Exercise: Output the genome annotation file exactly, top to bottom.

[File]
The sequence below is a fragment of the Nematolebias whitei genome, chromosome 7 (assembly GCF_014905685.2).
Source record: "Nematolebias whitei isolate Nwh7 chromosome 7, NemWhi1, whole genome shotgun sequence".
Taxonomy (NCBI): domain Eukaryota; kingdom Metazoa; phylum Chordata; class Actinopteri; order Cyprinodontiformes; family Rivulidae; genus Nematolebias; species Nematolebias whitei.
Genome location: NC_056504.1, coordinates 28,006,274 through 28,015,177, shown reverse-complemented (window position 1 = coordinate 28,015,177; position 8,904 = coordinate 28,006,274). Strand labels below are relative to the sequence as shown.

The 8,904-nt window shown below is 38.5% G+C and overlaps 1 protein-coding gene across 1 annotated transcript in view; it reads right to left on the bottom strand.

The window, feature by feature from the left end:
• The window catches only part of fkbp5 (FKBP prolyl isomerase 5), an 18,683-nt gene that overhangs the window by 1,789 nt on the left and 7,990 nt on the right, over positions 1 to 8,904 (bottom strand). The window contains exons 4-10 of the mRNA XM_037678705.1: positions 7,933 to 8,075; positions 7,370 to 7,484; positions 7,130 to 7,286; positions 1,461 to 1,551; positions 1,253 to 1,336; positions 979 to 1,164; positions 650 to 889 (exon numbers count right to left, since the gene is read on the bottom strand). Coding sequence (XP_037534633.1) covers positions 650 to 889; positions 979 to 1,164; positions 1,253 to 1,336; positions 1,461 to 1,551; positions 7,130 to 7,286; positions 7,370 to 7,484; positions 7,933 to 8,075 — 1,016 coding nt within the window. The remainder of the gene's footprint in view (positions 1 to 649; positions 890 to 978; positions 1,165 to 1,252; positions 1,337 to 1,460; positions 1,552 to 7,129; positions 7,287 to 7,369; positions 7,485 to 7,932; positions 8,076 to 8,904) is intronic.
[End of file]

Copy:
The sequence below is a fragment of the Nematolebias whitei genome, chromosome 7 (assembly GCF_014905685.2).
Source record: "Nematolebias whitei isolate Nwh7 chromosome 7, NemWhi1, whole genome shotgun sequence".
Taxonomy (NCBI): domain Eukaryota; kingdom Metazoa; phylum Chordata; class Actinopteri; order Cyprinodontiformes; family Rivulidae; genus Nematolebias; species Nematolebias whitei.
Genome location: NC_056504.1, coordinates 28,006,274 through 28,015,177, shown reverse-complemented (window position 1 = coordinate 28,015,177; position 8,904 = coordinate 28,006,274). Strand labels below are relative to the sequence as shown.

The 8,904-nt window shown below is 38.5% G+C and overlaps 1 protein-coding gene across 1 annotated transcript in view; it reads right to left on the bottom strand.

The window, feature by feature from the left end:
• The window catches only part of fkbp5 (FKBP prolyl isomerase 5), an 18,683-nt gene that overhangs the window by 1,789 nt on the left and 7,990 nt on the right, over positions 1 to 8,904 (bottom strand). The window contains exons 4-10 of the mRNA XM_037678705.1: positions 7,933 to 8,075; positions 7,370 to 7,484; positions 7,130 to 7,286; positions 1,461 to 1,551; positions 1,253 to 1,336; positions 979 to 1,164; positions 650 to 889 (exon numbers count right to left, since the gene is read on the bottom strand). Coding sequence (XP_037534633.1) covers positions 650 to 889; positions 979 to 1,164; positions 1,253 to 1,336; positions 1,461 to 1,551; positions 7,130 to 7,286; positions 7,370 to 7,484; positions 7,933 to 8,075 — 1,016 coding nt within the window. The remainder of the gene's footprint in view (positions 1 to 649; positions 890 to 978; positions 1,165 to 1,252; positions 1,337 to 1,460; positions 1,552 to 7,129; positions 7,287 to 7,369; positions 7,485 to 7,932; positions 8,076 to 8,904) is intronic.